When Elizabeth "Lizzie" Brogan returns home from an extended trip, her Aunt Annie May greets her with a request. She asks Lizzie to help her get to the stage door of The Belasco Theatre by first call to meet her true love, Dan "Curly" O'Brien. This should be a simple task, but for the fact that Annie, once a successful musical star on Broadway, has been dead for twenty-seven years.
Annie lives in a giant tramp steamer trunk, the same trunk Lizzie takes on her travels for eight years. At the end of their last trip, Lizzie learns it is not only the ghost of Annie May and the other ghosts of Broadway who need her help, it is also her living love-ones.
The predictable life Lizzie left behind has vanished, she must learn to face the failures of her past, help Annie May and her mother, and confront her true feelings for James, her childhood sweetheart.
A love story of parallel worlds, Lizzie Brogan and The Broadway Ghost, a paranormal romance complete at 80,000 words, attempts to pair two lovers in our world and reunite two lost lovers in the afterworld.
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What sets Lizzie apart is the theme of the New York City Broadway stage. Based on a true story, The Ghosts of Broadway, by Robert Viagas, June 10, 2005, written for Playbill.com, the afterworld in Lizzie takes place at the landmark Belasco Theatre and features the ghost of David Belasco, The Bishop of Broadway himself. It offers a glimpse of an afterworld where the show is always in rehearsal and the lights never go out.
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The dark corners of the attic became my secret playground. Too young to play with my siblings, I dug through their possessions, the rows of boxes filled with my sister's and brother's childhood keepsakes, an old prom dress that Moira had worn, my brother Michael's football uniform. I imagined a dozen stories of them while I played with their trophies, and spent hours sorting their photographs. None could compare to the treasures held in the giant trunk and no stories as fantastic as those of my Aunt Annie May.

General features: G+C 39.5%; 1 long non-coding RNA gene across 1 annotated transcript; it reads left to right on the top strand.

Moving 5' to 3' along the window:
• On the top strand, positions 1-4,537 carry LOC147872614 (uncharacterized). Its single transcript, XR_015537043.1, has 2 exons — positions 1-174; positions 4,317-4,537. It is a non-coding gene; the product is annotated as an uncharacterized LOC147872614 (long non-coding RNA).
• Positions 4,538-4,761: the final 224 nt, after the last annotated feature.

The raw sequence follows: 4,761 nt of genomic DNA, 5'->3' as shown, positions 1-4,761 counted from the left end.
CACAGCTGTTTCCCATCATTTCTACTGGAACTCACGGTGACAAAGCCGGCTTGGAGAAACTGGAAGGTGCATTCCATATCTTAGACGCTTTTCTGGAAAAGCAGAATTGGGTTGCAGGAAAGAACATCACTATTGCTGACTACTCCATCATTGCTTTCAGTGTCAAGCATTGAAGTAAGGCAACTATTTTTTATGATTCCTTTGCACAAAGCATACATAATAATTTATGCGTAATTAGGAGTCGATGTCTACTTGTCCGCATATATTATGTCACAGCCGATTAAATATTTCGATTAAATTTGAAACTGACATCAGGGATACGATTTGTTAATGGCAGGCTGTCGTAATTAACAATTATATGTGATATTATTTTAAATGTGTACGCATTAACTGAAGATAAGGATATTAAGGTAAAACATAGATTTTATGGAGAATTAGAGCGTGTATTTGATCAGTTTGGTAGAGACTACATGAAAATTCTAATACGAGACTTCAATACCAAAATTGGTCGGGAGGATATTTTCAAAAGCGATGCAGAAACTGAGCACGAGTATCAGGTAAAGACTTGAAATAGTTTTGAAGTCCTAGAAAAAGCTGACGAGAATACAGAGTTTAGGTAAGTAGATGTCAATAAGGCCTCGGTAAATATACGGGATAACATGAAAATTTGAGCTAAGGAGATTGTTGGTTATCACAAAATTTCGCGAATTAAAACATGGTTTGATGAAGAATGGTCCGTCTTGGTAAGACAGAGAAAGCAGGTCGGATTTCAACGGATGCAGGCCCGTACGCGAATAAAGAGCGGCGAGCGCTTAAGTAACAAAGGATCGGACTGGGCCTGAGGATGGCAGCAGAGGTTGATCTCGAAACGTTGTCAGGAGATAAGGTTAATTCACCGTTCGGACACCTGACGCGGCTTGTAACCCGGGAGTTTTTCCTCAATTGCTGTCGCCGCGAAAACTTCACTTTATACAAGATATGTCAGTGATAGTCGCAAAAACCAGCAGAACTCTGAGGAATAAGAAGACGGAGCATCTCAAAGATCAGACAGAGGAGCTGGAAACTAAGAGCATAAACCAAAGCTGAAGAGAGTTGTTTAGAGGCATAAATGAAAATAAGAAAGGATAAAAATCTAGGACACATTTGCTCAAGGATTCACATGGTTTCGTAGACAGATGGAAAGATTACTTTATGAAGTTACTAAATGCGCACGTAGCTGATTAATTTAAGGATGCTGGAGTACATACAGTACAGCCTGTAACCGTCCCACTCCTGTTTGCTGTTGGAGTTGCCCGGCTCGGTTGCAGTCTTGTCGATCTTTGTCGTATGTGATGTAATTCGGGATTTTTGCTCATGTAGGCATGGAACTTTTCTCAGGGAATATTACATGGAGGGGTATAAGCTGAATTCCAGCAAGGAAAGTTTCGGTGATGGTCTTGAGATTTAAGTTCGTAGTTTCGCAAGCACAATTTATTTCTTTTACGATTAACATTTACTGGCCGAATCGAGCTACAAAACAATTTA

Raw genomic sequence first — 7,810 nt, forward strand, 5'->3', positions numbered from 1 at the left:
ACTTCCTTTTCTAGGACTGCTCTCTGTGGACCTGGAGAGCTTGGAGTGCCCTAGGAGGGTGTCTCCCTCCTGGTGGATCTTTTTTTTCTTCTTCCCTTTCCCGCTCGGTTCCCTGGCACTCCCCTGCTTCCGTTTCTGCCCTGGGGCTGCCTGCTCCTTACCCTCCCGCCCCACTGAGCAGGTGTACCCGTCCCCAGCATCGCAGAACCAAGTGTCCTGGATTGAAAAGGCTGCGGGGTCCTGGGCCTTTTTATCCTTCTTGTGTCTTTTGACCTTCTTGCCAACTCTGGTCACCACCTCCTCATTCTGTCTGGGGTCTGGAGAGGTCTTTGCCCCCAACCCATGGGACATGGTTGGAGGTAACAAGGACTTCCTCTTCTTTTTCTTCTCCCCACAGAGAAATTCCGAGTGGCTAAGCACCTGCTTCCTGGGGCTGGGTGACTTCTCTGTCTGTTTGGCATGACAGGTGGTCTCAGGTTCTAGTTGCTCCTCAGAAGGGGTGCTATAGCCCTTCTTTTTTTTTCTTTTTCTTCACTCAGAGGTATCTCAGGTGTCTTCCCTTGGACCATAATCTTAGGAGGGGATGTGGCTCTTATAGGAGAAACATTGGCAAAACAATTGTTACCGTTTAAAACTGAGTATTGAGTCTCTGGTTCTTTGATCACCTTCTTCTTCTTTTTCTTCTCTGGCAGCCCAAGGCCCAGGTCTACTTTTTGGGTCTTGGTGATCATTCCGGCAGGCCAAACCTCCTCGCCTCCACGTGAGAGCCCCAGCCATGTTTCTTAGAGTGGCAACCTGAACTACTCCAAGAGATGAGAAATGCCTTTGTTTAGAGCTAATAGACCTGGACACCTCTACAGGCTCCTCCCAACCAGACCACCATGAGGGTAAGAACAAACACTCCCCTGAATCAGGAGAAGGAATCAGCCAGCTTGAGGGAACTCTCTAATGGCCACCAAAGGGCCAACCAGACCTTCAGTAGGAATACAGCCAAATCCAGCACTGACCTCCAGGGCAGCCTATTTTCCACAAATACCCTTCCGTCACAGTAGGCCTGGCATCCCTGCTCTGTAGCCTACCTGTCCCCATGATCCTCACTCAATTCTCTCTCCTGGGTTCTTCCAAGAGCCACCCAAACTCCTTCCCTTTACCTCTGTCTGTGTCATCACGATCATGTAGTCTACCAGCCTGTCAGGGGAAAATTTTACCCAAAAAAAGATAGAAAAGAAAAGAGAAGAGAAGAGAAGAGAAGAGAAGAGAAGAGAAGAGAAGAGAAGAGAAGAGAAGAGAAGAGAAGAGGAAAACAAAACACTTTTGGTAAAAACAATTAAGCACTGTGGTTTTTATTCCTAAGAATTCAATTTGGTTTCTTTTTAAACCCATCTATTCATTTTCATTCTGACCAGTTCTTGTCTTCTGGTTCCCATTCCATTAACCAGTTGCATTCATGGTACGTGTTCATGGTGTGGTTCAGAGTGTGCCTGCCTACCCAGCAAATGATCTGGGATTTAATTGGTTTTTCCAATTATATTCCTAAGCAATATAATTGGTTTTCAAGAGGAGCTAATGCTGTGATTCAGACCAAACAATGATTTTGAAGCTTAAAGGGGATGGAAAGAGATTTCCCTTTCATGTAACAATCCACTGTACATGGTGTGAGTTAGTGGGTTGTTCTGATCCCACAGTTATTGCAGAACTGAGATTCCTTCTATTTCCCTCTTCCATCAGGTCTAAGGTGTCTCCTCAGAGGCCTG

The first time I saw her, was a cold day in winter that trapped us in the house, and while outside snow fell in sheets, and wind and ice assaulted the windowpanes, inside Esther baked me chocolate fudge brownies, and I planned a day of playing dress-up. I was eight, went in search of my sister's pompoms, and spent most of the morning in the corner of the attic pretending to be a cheerleader. I heard my mother coming up the stairs and hid behind a row of boxes.
She was talking to the front of the trunk, the way you talk to a person across the table at breakfast. "This weather is about to drive me mad." If there was another person in the room, I didn't hear them. I could only hear my mother's voice. "Aye sister, stay out of the blasted fog."
After my mother left, I walked to the opposite corner, where the giant tramp steamer trunk sat, nestled under the cross beams of the roof. I thought I saw her smile and talked to her. "Hello?"
A clear image of a woman turned and waved, "Hello yourself, Elizabeth."
I remember I wasn't afraid, only excited that I had seen her at last. "Don't run away, Aunt Annie. I'm Elizabeth, your niece. I'm sure mom told you about me."
I looked up and she was perched on one of the rafters. "She did at that, child."
"You're a ghost?"
"Sorry to say, yes I am." And in an instant, the smoke curled downward into the trunk and vanished.
"Aunt Annie?" She was gone.